Commune (socialism)


Commune (socialism)

Traditionally, the revolutionary left sees the Commune as a populist replacement for the elitist parliament. The far-left, despite their differences, agree that the commune would have several features. The most important of these is that it would be a local and transparent organization, secondly delegates would be bound by terms, and lastly they could be recalled at any time from their positions. Proponents view the right of recall as a particularly important safeguard against corruption and unresponsiveness among the representatives.

Contents

Introduction

Almost universally, communists, left-wing socialists, anarchists and others have seen the Commune as a model for the liberated society that will come after the masses are liberated from capitalism, a society based on participatory democracy from the grass roots up.

Marx and Engels, Bakunin, and later Lenin and Trotsky gained major theoretical lessons (in particular as regards the "dictatorship of the proletariat" and the "withering away of the state") from the limited experience of the Commune.

Nonetheless, these very advocates provided critiques of the commune. Marx found it aggravating that the Communards pooled all their resources into first organizing democratic elections rather than gathering their forces and attacking Versailles in a timely fashion. Many Marxists based on their interpretation of the historical evidence and Marx's on writings on the subject, believe that the Communards were too "soft" on the non-proletarian elements in their midst.[citation needed]

Within Marxism

Karl Marx, in his important pamphlet The Civil War in France (1871), written during the Commune, advocated the Commune's achievements, and described it as the prototype for a revolutionary government of the future, 'the form at last discovered' for the emancipation of the proletariat.

Thus in Marxist theory, the commune is a form of political organization adopted during the first (or lower) phase of communism, socialism. Communes are proposed as the proletarian counterpart to bourgeois political forms such as parliaments. In his pamphlet, Marx explains the purpose and function of the commune during the period that he termed the dictatorship of the proletariat:[1]

The Commune, was to be a working, not a parliamentary, body, executive and legislative at the same time...Instead of deciding once in three or six years which member of the ruling class was to represent and repress the people in parliament, universal suffrage was to serve the people constituted in communes, as individual suffrage serves every other employer in the search for workers, foremen and accountants for his business.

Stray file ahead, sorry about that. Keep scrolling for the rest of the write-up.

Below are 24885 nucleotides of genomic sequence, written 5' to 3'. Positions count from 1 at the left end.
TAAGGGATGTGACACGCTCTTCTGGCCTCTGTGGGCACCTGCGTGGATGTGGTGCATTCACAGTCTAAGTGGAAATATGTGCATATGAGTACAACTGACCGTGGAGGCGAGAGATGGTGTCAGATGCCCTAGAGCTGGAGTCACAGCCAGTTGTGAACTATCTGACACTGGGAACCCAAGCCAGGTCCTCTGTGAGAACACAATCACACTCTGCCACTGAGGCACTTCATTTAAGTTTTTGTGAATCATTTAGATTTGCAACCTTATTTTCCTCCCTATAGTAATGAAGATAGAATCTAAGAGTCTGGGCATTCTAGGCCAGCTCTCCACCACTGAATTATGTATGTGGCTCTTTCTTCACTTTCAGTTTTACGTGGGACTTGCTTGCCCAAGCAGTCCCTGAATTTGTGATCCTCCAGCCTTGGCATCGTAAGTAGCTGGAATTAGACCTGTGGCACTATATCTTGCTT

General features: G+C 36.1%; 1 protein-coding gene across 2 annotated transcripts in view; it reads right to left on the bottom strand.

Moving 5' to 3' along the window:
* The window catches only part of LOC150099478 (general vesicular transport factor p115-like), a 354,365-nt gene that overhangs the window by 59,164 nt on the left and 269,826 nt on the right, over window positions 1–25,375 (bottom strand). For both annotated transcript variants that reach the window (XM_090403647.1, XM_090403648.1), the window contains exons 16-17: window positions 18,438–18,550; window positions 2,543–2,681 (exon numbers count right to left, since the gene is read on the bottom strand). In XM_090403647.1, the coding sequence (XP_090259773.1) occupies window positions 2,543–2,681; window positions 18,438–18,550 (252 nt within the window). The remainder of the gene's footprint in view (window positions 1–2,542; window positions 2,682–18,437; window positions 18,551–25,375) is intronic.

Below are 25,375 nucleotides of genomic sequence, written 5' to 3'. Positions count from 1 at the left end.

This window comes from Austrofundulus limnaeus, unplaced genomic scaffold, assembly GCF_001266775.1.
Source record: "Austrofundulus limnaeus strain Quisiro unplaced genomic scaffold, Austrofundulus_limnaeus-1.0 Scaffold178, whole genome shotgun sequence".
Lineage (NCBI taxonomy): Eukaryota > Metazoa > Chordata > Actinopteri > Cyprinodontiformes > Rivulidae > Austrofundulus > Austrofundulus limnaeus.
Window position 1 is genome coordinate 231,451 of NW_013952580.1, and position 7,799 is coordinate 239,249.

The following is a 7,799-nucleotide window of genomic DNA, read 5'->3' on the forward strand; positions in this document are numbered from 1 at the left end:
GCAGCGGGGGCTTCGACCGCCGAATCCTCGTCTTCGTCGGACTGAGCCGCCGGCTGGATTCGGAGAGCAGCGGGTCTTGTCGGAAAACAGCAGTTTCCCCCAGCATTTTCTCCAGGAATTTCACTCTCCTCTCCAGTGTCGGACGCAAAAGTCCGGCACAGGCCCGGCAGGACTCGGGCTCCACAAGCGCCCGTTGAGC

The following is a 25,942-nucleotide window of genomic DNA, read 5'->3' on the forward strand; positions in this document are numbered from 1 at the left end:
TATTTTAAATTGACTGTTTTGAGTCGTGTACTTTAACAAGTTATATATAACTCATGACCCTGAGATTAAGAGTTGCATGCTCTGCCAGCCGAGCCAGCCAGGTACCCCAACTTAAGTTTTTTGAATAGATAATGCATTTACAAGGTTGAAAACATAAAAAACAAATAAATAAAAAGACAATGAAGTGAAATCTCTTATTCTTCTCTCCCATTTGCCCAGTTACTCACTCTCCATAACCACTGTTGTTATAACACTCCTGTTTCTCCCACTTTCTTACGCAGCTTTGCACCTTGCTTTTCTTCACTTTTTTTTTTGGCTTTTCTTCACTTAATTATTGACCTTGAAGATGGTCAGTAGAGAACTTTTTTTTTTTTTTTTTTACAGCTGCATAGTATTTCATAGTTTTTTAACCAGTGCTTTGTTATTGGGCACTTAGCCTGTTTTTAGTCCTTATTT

Marx based these ideas on the example of the Paris Commune, which he described in The Civil War in France:[1]

The Commune was formed of the municipal councillors, chosen by universal suffrage in the various wards of the town, responsible and revocable at any time. The majority of its members were naturally working men, or acknowledged representatives of the working class.... The police, which until then had been the instrument of the Government, was at once stripped of its political attributes, and turned into the responsible, and at all times revocable, agent of the Commune. So were the officials of all other branches of the administration. From the members of the Commune downwards, the public service had to be done at workmen's wages. The privileges and the representation allowances of the high dignitaries of state disappeared along with the high dignitaries themselves.... Having once got rid of the standing army and the police, the instruments of physical force of the old government, the Commune proceeded at once to break the instrument of spiritual suppression, the power of the priests.... The judicial functionaries lost that sham independence... they were thenceforward to be elective, responsible, and revocable.

In addition to local governance, the communes were to play a central role in the national government:[1]

In a brief sketch of national organization which the Commune had no time to develop, it states explicitly that the Commune was to be the political form of even the smallest village.... The communes were to elect the "National Delegation" in Paris. The few but important functions which would still remain for a central government were not to be suppressed, as had been deliberately mis-stated, but were to be transferred to communal, i.e., strictly responsible, officials. National unity was not to be broken, but, on the contrary, organized by the communal constitution; it was to become a reality by the destruction of state power which posed as the embodiment of that unity yet wanted to be independent of, and superior to, the nation, on whose body it was but a parasitic excrescence. While the merely repressive organs of the old governmental power were to be amputated, its legitimate functions were to be wrested from an authority claiming the right to stand above society, and restored to the responsible servants of society.

Contemporary Political Movements Organized Around the Idea of the Commune

See also

References


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